Books on more innovative and insightful thinking?
February 17, 2019 6:21 AM   Subscribe

I’m looking for books or resources which discuss the origins of innovative thinking.

Good insights or innovative thinking into a subject matter come from from personal experience, they come from adjacent areas or disciplines and of course they come from making mistakes. The book "Where Good Ideas Come From" by Steven Johnson focuses on this area but I find most of the author's examples too scientific and frankly too obscure. But I would love to hear of any other books (or other resources) that provide some mental frameworks for more innovative thinking.
posted by jacobean to Work & Money (6 answers total) 8 users marked this as a favorite
The Search for Solutions by Horace Freeland Judson is about creative thinking in science. It's a long time since I read it but it stays on the list of books that opened up new ways of seeing and thinking. IIRC, one amazing breakthrough involved the solution to mysterious isolated outbreaks of cholera in Europe. Spoiler: someone finally connected the pattern to flight maps and the then current method of waste disposal from airplanes.
posted by Botanizer at 7:46 AM on February 17, 2019 [1 favorite]

I think this a great book on thinking up good ideas.
posted by nickggully at 7:48 AM on February 17, 2019 [1 favorite]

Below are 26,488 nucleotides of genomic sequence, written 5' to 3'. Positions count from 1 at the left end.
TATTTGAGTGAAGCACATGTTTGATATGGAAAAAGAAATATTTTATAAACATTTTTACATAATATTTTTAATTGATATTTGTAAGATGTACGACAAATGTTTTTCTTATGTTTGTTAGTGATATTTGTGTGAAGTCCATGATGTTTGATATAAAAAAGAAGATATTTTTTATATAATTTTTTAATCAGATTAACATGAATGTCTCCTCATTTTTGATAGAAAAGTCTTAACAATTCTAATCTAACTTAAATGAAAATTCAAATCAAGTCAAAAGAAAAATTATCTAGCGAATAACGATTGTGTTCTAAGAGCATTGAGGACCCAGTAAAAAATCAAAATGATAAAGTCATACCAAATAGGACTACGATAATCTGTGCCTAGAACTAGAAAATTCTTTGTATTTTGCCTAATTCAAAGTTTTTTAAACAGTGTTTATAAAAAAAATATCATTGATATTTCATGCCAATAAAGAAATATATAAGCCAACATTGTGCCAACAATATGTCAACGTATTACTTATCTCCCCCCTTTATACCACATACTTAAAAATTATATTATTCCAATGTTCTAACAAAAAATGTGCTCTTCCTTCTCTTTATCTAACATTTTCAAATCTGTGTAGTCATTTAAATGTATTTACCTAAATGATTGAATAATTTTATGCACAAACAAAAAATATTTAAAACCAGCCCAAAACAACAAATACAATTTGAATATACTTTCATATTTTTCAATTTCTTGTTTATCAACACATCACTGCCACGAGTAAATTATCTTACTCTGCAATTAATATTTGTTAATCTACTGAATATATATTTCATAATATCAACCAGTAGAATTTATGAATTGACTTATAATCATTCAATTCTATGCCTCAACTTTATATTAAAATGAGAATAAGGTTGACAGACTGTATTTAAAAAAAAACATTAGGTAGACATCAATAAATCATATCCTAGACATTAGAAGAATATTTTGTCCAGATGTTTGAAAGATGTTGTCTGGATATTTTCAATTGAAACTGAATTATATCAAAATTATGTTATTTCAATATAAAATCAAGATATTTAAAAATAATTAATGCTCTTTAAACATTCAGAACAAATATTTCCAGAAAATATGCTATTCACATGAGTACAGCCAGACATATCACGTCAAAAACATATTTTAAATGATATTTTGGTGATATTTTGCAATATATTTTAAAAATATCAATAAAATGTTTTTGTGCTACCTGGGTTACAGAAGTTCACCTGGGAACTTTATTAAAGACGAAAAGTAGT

Austin Kleon's books are good for this.
posted by limeonaire at 9:16 AM on February 17, 2019 [1 favorite]

A Sense of Dissonance offers in depth case studies where people with dissonant frameworks are all working on the same project. The dissonant frameworks yield different evaluations of important objects crucial to the project. The space between the valuations is a space to innovate. The author, David Stark, explains it much more clearly and better than I just did.
posted by Buddy_Boy at 9:48 AM on February 17, 2019 [2 favorites]

A favorite of mine that’s kind of in this realm is The Creative Habit by choreographer and dancer Tywla Tharp.

She walks through different elements of creativity (I’m using that word interchangeably with innovation), like sourcing other works, how your background plays into the innovative choices you make, etc. It leans for the more artistic, but she’s more direct and prescriptive, and gives plenty of examples and anecdotes. Tone of the book is more approachable, conversational, and has some food-for-thought exercises that I’ve found helpful, if this is approach to innovative thinking you’re looking for.
posted by galleta monster at 9:55 AM on February 17, 2019

Check out Creative Confidence: Unleashing the Creative Potential Within Us All by David Kelley (IDEO and Stanford founder) and his brother Tom (also from IDEO). Very accessible.
posted by pinochiette at 11:46 AM on February 17, 2019

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